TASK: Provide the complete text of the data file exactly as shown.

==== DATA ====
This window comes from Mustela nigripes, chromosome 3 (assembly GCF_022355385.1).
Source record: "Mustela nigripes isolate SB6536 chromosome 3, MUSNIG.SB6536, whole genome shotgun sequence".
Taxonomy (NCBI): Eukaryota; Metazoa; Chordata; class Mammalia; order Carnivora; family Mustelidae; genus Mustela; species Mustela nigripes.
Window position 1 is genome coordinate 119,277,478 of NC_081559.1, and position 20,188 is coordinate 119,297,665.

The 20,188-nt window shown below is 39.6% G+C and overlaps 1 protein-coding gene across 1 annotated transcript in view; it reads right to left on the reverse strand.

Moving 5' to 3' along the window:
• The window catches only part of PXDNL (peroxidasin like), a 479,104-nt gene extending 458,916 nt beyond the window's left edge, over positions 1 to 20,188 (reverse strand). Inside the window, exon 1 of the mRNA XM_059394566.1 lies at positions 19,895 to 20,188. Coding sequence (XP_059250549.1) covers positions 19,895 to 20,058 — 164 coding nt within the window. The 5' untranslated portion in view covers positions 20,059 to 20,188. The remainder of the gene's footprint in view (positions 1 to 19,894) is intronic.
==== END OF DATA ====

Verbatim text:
This window comes from Mustela nigripes, chromosome 3 (assembly GCF_022355385.1).
Source record: "Mustela nigripes isolate SB6536 chromosome 3, MUSNIG.SB6536, whole genome shotgun sequence".
Taxonomy (NCBI): Eukaryota; Metazoa; Chordata; class Mammalia; order Carnivora; family Mustelidae; genus Mustela; species Mustela nigripes.
Window position 1 is genome coordinate 119,277,478 of NC_081559.1, and position 20,188 is coordinate 119,297,665.

The 20,188-nt window shown below is 39.6% G+C and overlaps 1 protein-coding gene across 1 annotated transcript in view; it reads right to left on the reverse strand.

Moving 5' to 3' along the window:
• The window catches only part of PXDNL (peroxidasin like), a 479,104-nt gene extending 458,916 nt beyond the window's left edge, over positions 1 to 20,188 (reverse strand). Inside the window, exon 1 of the mRNA XM_059394566.1 lies at positions 19,895 to 20,188. Coding sequence (XP_059250549.1) covers positions 19,895 to 20,058 — 164 coding nt within the window. The 5' untranslated portion in view covers positions 20,059 to 20,188. The remainder of the gene's footprint in view (positions 1 to 19,894) is intronic.